Secondly, while the death of God is a disaster, Nietzsche sees it as containing great potential benefit. As stressed by Michael Allen Gillespie, what Nietzsche most opposed in Christianity is that it leads Europeans into believing that, after the collapse of Christian morality, life in general would have no meaning. But Nietzsche instead envisioned other types of men who, although disturbed by the death of God, accept the dilemma and learn to view it as an opportunity for a cultural transformation.11 In this line, Nietzsche’s tone in this aphorism moves from despairing to rhapsodic. The “shadows over Europe” lift to reveal a “new dawn,” and Nietzsche shifts to a new set of metaphors, imaging the “death of God” as a starting point for great new voyages of the spirit. Writing as one of the “free spirits” who understands the positive aspect of the collapse, Nietzsche ironically entitles Aphorism §343 “The Meaning of our Cheerfulness.”
Such passages deserve serious criticism on many levels.12 First and foremost, as pointed out by Gillespie, one might counter that Nietzsche vastly overrated the degree to which the European world would sink into suicidal, nihilistic despair. Although the years 1914-1945 might seem a fulfillment of Nietzsche’s prophecy, “If the intervening years have proven anything, it is that bourgeois society can weather the death of God without collapsing into either passive or active nihilism.”13 But for the purpose of this essay, it is of greatest importance to stress that Aphorism §343 only represents one aspect of Nietzsche’s conception of the European crisis, and by no means does it express the great complexities and ironies surrounding the death of God. Indeed, as Nietzsche begins Book V of The Gay Science with an apocalyptic vision, he follows it immediately with Aphorism §344 in which he stresses the long-term continuity of Judeo-Christian culture. While “The Meaning of our Cheerfulness” images a “new dawn,” Nietzsche juxtaposes it with an aphorism that reminds one of the presence of the past. Nietzsche approaches this recognition of the long duré of culture through a discourse on epistemology.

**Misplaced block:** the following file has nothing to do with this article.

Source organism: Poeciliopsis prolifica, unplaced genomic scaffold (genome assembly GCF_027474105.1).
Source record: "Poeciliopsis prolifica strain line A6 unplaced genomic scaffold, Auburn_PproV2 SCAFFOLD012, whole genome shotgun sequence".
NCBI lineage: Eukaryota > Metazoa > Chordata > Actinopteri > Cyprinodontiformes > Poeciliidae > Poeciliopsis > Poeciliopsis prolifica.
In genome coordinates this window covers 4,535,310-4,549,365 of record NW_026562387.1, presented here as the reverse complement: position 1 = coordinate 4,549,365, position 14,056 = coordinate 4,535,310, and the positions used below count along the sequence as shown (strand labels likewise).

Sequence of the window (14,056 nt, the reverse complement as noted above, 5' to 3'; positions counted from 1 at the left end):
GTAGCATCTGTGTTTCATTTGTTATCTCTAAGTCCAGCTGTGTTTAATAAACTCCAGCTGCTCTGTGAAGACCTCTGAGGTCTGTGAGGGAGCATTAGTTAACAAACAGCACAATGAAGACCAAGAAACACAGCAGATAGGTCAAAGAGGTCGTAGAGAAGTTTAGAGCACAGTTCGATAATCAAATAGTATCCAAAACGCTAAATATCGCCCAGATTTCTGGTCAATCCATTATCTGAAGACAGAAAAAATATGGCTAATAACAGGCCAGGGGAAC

2. Piety and the Will to Truth
In Aphorism §344, “How we, too, are still Pious,” Nietzsche first observes that the “scientific spirit” of rational inquiry is one of testing and scrutinizing established convictions: for example, “does a heavier body actually fall faster than a lighter one?” Science is ultimately a process in which “convictions” are destroyed; those that crumble under scrutiny are discarded, and those that hold are no longer mere convictions but “knowledge” and “truth.” In describing this spirit, Nietzsche, no doubt, has in mind Descartes objective in his Meditations on First Philosophy (1641/47) to bring into question every single idea, perception, and premise in order to arrive at a firm ground for knowledge. This is certainly not anything that Nietzsche takes lightly; far from being an “irrationalist,” Nietzsche views the breaking down of conviction as the heart of any great philosophy:
[G]reat spirits are skeptics. Zarathustra is a skeptic. Strength, freedom which is born of the strength and overstrength of the spirit, proves itself by skepticism. Men of convictions are not worthy of the least consideration in fundamental questions of value and disvalue. Convictions are prisons” (AC §54).
But if science strives to knock down convictions, Nietzsche discerns a deeper, unspoken conviction undergirding the entire enterprise; it is one that is so pervasive and indispensable to science as a system that it can never be confronted directly: “We see that science also rests on a faith” (GS V: §344).14 This conviction is that “truth has value.”
The “value” of truth might seem self-evident; however, being that it is often the great liars and manipulators who come out on top, one should ask seriously: Why not deceive? Moreover, Why not allow oneself to be deceived? This is hardly facetious. Throughout his oeuvre, Nietzsche connects the acquisition of greater knowledge with pain.15 Some knowledge might have pragmatic value, and certainly Nietzsche would see “wonder” and “curiosity” underlying the “will to truth”; however, he views knowledge of the highest quality to be that which destroys the foundations of a culture and paralyzes an individual’s will to action. In his major treatise on historiography, Nietzsche associates knowledge with “the historical sense,” that is, scholarly historicism and boldly concludes that ignorance, forgetfulness, and the denial history is of great value to a people or culture: